Measure C Asks San Diego Voters To Approve New Hotel Tax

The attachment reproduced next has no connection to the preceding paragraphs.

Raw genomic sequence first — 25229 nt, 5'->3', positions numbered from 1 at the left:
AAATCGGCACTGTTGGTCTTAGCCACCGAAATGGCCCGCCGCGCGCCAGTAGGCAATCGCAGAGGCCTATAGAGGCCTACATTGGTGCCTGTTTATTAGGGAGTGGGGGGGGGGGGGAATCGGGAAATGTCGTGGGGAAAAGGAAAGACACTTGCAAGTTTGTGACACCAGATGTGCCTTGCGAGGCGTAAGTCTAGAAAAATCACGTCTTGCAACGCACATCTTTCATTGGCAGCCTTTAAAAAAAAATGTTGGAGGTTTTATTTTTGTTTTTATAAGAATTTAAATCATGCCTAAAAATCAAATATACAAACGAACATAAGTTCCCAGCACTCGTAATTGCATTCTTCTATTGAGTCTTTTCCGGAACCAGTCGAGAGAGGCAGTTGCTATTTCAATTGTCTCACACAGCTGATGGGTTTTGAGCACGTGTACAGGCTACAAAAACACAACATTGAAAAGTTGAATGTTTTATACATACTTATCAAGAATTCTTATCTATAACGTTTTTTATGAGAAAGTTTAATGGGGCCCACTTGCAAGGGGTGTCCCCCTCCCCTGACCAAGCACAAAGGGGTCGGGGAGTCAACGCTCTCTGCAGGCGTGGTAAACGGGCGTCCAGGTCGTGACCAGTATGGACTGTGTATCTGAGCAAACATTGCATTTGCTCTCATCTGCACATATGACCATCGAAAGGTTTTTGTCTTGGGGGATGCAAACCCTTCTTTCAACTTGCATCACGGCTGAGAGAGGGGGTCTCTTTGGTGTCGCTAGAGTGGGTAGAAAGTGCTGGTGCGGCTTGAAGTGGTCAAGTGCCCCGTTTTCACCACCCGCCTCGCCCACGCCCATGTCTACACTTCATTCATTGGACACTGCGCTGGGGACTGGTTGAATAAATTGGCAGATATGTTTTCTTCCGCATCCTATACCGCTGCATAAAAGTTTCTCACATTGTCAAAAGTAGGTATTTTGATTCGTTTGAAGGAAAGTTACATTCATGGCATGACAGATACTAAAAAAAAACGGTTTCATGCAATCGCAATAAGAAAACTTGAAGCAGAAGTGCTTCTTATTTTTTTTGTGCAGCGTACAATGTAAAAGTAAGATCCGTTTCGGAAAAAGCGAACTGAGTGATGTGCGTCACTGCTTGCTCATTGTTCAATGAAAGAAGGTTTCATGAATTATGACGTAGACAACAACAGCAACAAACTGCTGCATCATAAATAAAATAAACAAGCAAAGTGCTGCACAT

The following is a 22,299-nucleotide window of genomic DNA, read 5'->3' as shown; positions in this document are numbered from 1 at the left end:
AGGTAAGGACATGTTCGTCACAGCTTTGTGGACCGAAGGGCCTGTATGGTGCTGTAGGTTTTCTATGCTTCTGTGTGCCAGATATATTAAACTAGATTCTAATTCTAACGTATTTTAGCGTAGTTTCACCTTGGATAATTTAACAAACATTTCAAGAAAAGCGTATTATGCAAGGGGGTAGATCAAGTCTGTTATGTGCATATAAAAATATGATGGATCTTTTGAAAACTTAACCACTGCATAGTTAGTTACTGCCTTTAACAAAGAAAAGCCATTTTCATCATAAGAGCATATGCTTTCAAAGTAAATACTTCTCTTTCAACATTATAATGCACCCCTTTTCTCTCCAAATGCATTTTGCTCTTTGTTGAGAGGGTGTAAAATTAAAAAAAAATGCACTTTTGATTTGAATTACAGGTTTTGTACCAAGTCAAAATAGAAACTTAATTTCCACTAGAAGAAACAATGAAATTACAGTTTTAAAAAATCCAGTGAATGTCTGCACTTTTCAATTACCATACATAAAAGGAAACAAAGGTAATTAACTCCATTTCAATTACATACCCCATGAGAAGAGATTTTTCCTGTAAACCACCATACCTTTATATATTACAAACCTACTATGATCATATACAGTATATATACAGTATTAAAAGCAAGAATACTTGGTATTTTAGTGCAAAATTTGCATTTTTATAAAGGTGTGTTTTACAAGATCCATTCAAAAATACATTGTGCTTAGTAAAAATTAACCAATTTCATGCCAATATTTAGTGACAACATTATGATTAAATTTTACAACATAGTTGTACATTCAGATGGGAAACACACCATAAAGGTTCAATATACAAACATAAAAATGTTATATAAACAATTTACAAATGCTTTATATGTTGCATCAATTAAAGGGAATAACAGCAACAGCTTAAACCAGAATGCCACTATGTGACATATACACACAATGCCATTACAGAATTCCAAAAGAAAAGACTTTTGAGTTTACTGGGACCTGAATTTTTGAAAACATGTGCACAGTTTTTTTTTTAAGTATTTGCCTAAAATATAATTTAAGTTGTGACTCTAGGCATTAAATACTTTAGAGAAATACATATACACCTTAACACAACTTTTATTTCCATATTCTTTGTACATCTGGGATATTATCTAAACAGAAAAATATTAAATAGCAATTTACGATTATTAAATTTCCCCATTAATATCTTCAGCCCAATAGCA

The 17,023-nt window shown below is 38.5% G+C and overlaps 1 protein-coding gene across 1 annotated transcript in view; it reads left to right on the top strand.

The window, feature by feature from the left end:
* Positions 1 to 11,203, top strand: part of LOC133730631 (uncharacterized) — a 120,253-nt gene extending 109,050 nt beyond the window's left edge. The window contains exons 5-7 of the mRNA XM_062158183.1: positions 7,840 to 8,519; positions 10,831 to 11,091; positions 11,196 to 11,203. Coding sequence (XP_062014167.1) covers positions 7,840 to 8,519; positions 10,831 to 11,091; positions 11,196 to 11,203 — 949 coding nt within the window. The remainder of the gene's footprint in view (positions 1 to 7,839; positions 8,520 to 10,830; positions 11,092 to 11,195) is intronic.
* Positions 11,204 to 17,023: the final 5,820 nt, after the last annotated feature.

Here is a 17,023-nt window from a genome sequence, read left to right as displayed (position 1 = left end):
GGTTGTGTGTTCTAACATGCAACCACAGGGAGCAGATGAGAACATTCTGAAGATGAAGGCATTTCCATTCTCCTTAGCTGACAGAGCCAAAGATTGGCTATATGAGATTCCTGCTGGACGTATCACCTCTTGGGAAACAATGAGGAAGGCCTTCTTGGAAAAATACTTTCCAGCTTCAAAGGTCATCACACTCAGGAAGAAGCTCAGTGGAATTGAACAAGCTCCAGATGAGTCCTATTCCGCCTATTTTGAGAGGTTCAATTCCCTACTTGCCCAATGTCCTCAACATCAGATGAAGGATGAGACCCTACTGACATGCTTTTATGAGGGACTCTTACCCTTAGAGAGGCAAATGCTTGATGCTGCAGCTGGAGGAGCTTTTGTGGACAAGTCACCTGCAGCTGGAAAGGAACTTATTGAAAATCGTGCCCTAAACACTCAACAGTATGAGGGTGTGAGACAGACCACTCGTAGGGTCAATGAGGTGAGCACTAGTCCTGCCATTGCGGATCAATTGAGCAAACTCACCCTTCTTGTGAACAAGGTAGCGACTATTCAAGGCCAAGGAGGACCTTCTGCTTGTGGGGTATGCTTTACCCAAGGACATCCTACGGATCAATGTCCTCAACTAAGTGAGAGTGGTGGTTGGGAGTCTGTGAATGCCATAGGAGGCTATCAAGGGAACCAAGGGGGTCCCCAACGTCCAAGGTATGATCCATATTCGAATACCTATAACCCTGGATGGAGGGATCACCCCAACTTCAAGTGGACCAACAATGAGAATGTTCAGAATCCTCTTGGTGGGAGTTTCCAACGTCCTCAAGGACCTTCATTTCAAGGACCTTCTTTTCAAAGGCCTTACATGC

Speaker 1: 00:00 San Diego's tourism industry is hoping to convince city voters to approve a tax hike to raise money for a major convention center expansion. KPBS reporter Eric Anderson reports measure C also promises money to fight homelessness and paved local roads. Speaker 2: 00:19 The yes on measure C kickoff event happened across the street from the San Diego convention center last December. Speaker 2: 00:27 Tourism officials, politicians, and union workers hailed the potential economic windfall of a new hotel tourist tax that could raise billions. The money would go for convention center expansion, homeless programs and street repairs. I've been involved in a lot of campaigns and ballot measures. I have never seen more diverse and stronger coalition that cuts across all portions of San Diego because we need this funding source. Kevin Faulkner is the mayor of San Diego and a big backer of the initiative. We need a permanent source of funding for homeless services. We need to expand our convention center and the dollars. This will mean for road improvement. These are the issues that San Diego is care about. Faulkner has long pushed for a convention center expansion, but several attempts to make it happen in recent years have failed. Just getting this measure on the ballot stumbled two years ago when the first petition drive didn't collect enough valid signatures. Speaker 2: 01:20 Faulkner says, the city deserves this redo. It's the first time that it's actually going to be on the ballot and I think that's why you're seeing so much enthusiasm. Measure C asks voters to boost the city's hotel room tax between one and a quarter to three and a quarter percent depending on how close the hotel is to the convention center, which is a tax that visitors poll when they come to stay in San Diego and they stay in one of our hotels. Carol Kim sits on the convention center board and works for the building and construction trades council. She says the tax hike would raise more than $6 billion over the next four decades and the tax hike doesn't expire. Speaker 3: 01:58 We're telling voters upfront, we're saying we're not just going to raise this tax and let anybody do what they want with it. We're going to raise this tax and spend it specifically on three things to be specific buckets, the convention center, expansion, homelessness, streets and roads, Speaker 2: 02:12 but that plan doesn't sit well with everyone. Community advocate, Donna Frye says people have to remember they're voting on a new tax and they're getting only limited input on where the money will go. Speaker 3: 02:24 If you had $1 billion in new tax revenue, do you think the best use of that would be to expand a convention center or do you think that it should be used for other purposes? Speaker 2: 02:39 Fry says people should not be misled. The bulk of the money raised by the hotel tax, 59% will pay for the convention center expansion and then the operation of the facility. Fry says that's a huge tax subsidy. Speaker 3: 02:52 What they've done is they've tried to combine it. The hotel guys have tried to combine it with homelessness roads and make it sound like it's really for homeless people and for roads when there is no guarantee, there is absolutely nothing in the measure that says any housing mobile built for the homeless. Speaker 2: 03:11 The measure doesn't outline how any of the money raised for homelessness will be spent. Instead it relies on the city council to decide whether it will fund services or housing or some combination of the two. San Diego tax fighters founder Richard rider says San Diego already has too many taxes on the books and he's not a fan of bundling issues together. Lovey attacks, what the voters decide on that tax based on what it is being used for. If we're going to have a separate tax for the homeless, okay, put a separate tax for the homeless on the ballot. Don't try to fool people into thinking this will pay for everything. Writer says the tax will create billions in new revenue for the city, but he worries city officials are playing a shell game by creating dedicated revenue streams for the convention center. Homelessness and road repair. The city frees up general fund money. We spend a tremendous and ever increasing amount of our money on pensions. So when we spend more money on on the homeless here, it frees up money for what government's number one priority is, which is paying for the pensions. And retiree healthcare because measure C is a dedicated tax increase. The ballot measure needs a two thirds majority vote to pass. If approved, the initiative would raise the hotel tax rate and allow the city to borrow money for the convention center expansion. Speaker 1: 04:33 KPBS environment reporter Eric Anderson is joining me. Eric, welcome. Thank you Eric. Mayor Kevin Faulkner has pushed for a convention center expansion for years. Talk about some of the stumbling blocks that this proposal has previously faced. How did we get here? Speaker 4: 04:49 Um, it's been a long and torturous road, uh, for the effort to upgrade the convention center to expand the convention center. Um, the last, uh, kind of a stumbling block was the failure to get a measure like this on the ballot a couple of years ago. Um, the petition effort failed to get enough valid signatures to do that. Previous efforts, uh, to work, uh, uh, outside of the ballot, uh, outside of the ballot box to find ways have fallen short. Um, there have been land sales, uh, there have been deals where it's cost the city money, uh, to, to acquire the land for the expansion. And then it turned out that they didn't get what they needed to make it happen. So, so many, many different failed attempts to get this convention center expanded, have fallen short. And this is the latest version. Speaker 1: 05:36 So why do supporters of major see, say a convention center expansion is necessary in the first place? Speaker 4: 05:42 Yeah, this is a big thing, a big point of emphasis for a San Diego tourism industry. The hoteliers are also interested in increasing this and what they say is that big conventions that the facility is not big enough to handle big conventions. They point to which spills out outside of the convention center. They have many venues, uh, nearby now and they like to be able to consolidate, uh, that convention under one roof in one space. Uh, and that's where they say at lax and they say that by not expanding you don't have the capacity to keep these shows and the economic boost they bring to the region in the area. Speaker 1: 06:21 And as you say, this is a tax hike for visitors who are staying in hotels within the city of San Diego. How much of an increase are we talking about? Speaker 4: 06:28 Uh, well, I want to make a point of clarity there. It's not necessarily a tax hike for visitors because locals also stay, uh, in local hotels. Um, if a family wants to go to paradise point, for example, uh, for a long weekend, uh, as part of their summer, uh, they will be paying that tax as well. What it taxes is every time there's a stay in a hotel room, San Diego charges somewhere around 10 and a half percent. Uh, tourist, uh, occupancy tax is what it's called. It's a hotel tax. Uh, this would increase the tax rate three and a quarter percent for facilities that are near the convention center and then a declining tax. The further you get away to one and a quarter percent for those that are [inaudible] Speaker 1: 07:07 pretty far away. As Carol Kim mentioned in your story, measure C has the potential to raise $6 billion over 40 years. I do supporters have a sense of how the funds would be allocated. For example, how much money would be dedicated to the convention center expansion compared to a homeless services? Speaker 4: 07:24 Yeah, that's actually very well defined. Uh, the convention center expansion project will get 59% of that pie moving forward right into the future as long as the taxes on the book and it doesn't expire, uh, homeless services will get 41% of that pie for five years. And then after that five year period, a 10% of that 41, a quarter of that 41% would be dedicated to roads, uh, road improvements, uh, around the city of San Diego. And those numbers where that money goes, uh, seem to be, uh, finite. Speaker 1: 07:58 So would any of the money then be used to specifically pay for housing for the homeless? Speaker 4: 08:04 So the homeless money that's generated by this, uh, tax hike, if it is approved, uh, will, the city council will determine how that money is going to be spent, whether it's going to be spent on, uh, services for the homeless, whether it's going to be spent on programs designed to get people off the street, whether it's, uh, going to be spent on building actual housing for the homeless. That's something that, uh, is in the city council's purview to decide how that money is spent, but they have a definite amount of money that they're working with. Speaker 1: 08:34 And what about homeless advocates? What are they saying? Do they believe this could make a dent in the homeless crisis at all? Speaker 4: 08:40 Well, I haven't looked into this terribly deeply, but I do know that people who advocate for the homeless and, and wanting to try to work with them say it's great to have this dedicated funding stream there. They applaud the fact that that money will be available. Uh, but I think there have been some questions raised about exactly how that money's going to be spent and whether or not it will be spent in a way that, uh, everyone sees that it's making a difference. Speaker 1: 09:05 And what about measureL , which says that all ballot measures should be voted on in November. Why is measure C then before voters in this March primary? Well, the conventional wisdom about having a tax Speaker 4: 09:18 measure ballot initiative in November is that in an off year, non November election, you have fewer voters at the polls. And the voters that do come tend to be more conservative. So you have a better chance of getting that passed. Measure L says that on the whole initiative should be held in November, but it also allows for initiatives to be held, uh, in off, you know, off primary years as well. So having this in March doesn't violate the letter of the law when it comes to measure Alba perhaps. Uh, it doesn't quite match up with the spirit of the law. Speaker 1: 09:56 I've been speaking with KPBS environment reporter Eric Anderson. Eric, thanks so much for joining us. My pleasure.